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Speeches Shim


Private and public sector investment in cacao has been largely absent because of the severely limited access to genetic material and lack of production knowledge. El Salvador has a unique opportunity to reactivate cacao to mitigate slow economic growth, climate change, and plant diseases, such as coffee rust.


Higher Education for Economic Growth project builds partnerships between industry sectors and higher education institutions to develop demand-driven educational programs and research, as well as to train highly qualified faculty members to build professionals who contribute to industry growth and productivity and stimulate economic and social development.


Currently, Salvadoran youth living in municipalities with high crime rates have twice the chance of being unemployed than the rest of the population. However, if these youth are successfully integrated into the workforce, their collective potential could significantly boost economic growth in El Salvador as they become fully qualified and productive citizens.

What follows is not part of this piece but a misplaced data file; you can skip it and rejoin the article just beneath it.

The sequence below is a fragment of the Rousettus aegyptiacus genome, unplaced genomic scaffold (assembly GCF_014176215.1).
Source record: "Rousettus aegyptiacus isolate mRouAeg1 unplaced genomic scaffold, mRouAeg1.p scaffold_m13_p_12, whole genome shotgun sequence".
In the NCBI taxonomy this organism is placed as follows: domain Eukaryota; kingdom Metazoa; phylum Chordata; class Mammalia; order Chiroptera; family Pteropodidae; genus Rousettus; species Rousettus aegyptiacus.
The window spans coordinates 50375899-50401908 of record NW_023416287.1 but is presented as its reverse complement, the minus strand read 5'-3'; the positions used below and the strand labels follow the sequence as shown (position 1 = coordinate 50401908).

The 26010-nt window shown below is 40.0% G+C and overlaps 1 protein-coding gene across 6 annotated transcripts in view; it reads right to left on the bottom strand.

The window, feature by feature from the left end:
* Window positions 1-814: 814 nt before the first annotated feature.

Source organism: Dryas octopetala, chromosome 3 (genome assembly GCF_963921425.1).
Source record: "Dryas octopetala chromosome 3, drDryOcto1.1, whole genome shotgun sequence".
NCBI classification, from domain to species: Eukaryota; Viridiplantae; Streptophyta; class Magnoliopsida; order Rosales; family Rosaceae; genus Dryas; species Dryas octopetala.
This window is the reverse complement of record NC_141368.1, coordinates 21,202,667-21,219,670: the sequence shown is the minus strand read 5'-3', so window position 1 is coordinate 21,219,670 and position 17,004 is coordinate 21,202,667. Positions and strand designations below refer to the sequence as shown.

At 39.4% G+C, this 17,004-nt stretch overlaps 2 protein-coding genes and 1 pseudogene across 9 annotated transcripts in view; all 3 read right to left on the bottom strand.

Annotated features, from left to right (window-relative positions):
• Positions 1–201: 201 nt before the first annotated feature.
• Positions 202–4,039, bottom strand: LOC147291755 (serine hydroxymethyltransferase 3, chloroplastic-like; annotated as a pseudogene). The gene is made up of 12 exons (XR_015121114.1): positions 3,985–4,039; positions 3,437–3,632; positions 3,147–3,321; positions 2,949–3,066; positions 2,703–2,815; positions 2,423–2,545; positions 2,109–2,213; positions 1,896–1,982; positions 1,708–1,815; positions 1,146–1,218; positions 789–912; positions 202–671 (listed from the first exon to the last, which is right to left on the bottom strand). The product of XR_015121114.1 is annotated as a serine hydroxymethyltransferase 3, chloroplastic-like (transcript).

USAID’s $25 million Education for Children and Youth project provides access to quality education for over 370,000 lower secondary (7th to 9th grade) students in 750 schools located in high crime communities. The project contributes to USAID’s Global Education Strategy to increase equitable access to education in crisis and conflict environments for 15 million learners.


The Superate Program was founded by the Sagrera Palomo Foundation  in El Salvador in 2004.  With private sector funding, Superate serves underprivileged students from public schools, ages 13 through18, who have demonstrated high academic performance and who have a high desire and potential for self-improvement.